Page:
The Path to Becoming a Step-Family

Becoming A Step-Family

By Jasjit Sangha

Columnist, Step-mothering

Columnist, Step-mothering

A journey into motherhood is an unknown adventure. We enter with the skills and limitations we have learned from our parents and caregivers. How this journey will unfold cannot be said: it is a mystery. In the end we will have participated in the creation of a unique human being – this is our fruit. But the true nectar of parenthood is self-knowledge.

Mangala Anshumati


I did not know what to expect when I first became a stepmother. I wasn’t aware that the trials and tribulations I would encounter would lead me down a path of self-discovery that would be heartbreaking, transformational and ultimately rewarding. All I knew was that I was 27 years old and the full-time stepmother of two young girls, ages 10 and 12, who had been raised very differently from my traditional Sikh Punjabi upbringing. The typical Indian childhood mantras of “respect your elders”, “study hard” and “don’t talk back” had no meaning to them.

I had grown up spending my weekends at the Gurudwara or visiting my many Aunties, Uncles and cousins, whereas they had had lived with their musician father in a bohemia household where creativity reigned over order.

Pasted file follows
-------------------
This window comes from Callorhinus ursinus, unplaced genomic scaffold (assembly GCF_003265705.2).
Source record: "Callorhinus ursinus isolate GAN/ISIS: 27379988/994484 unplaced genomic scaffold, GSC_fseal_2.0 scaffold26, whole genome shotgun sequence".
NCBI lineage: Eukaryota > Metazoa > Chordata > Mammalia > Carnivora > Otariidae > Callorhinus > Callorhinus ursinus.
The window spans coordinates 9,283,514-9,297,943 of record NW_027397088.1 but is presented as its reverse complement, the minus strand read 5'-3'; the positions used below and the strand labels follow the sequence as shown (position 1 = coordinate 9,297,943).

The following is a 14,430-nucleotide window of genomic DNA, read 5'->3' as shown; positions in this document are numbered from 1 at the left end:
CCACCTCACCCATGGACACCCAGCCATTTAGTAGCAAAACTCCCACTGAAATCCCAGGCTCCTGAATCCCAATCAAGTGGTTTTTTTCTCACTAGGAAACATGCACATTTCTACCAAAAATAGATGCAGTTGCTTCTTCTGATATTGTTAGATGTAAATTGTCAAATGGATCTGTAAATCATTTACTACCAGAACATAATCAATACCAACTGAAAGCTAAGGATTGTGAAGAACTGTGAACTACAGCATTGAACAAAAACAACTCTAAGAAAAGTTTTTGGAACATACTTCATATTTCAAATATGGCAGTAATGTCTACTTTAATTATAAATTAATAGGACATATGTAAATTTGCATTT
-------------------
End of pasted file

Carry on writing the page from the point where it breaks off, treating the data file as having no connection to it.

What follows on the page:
I didn’t know where to begin as a stepmother or how to enter into their lives. I also did not know where to go to for advice. My friends did not have children yet and I somehow felt awkward talking about my life with my relatives because my stepfamily was so unconventional in South Asian circles. Not only had I married outside of the South Asian community – my husband was white Canadian – but I had also married a man with two kids.


Although no one ever said anything negative to me about my choice, I often felt like an outsider during family gathering when relatives talked about their children. It was hard to even bring up the subject of stepchildren let alone interracial marriage. I always felt that if I did bring up a problem I was facing, I would be judged or get a response such as “What did you expect would happen when you married outside your culture?” or “What were you thinking when you married a man with two kids?” This led to feelings of isolation and I felt silenced, at times, within the South Asian community.

In this column I am hoping to alleviate some of the stress South Asian stepmothers may face through an open discussion about my step-mothering experience. Please send in any questions or concerns you would like to see addressed in this column.

I look forward to hearing from you and building a supportive online community for South Asian stepmothers! Send your questions and thoughts to










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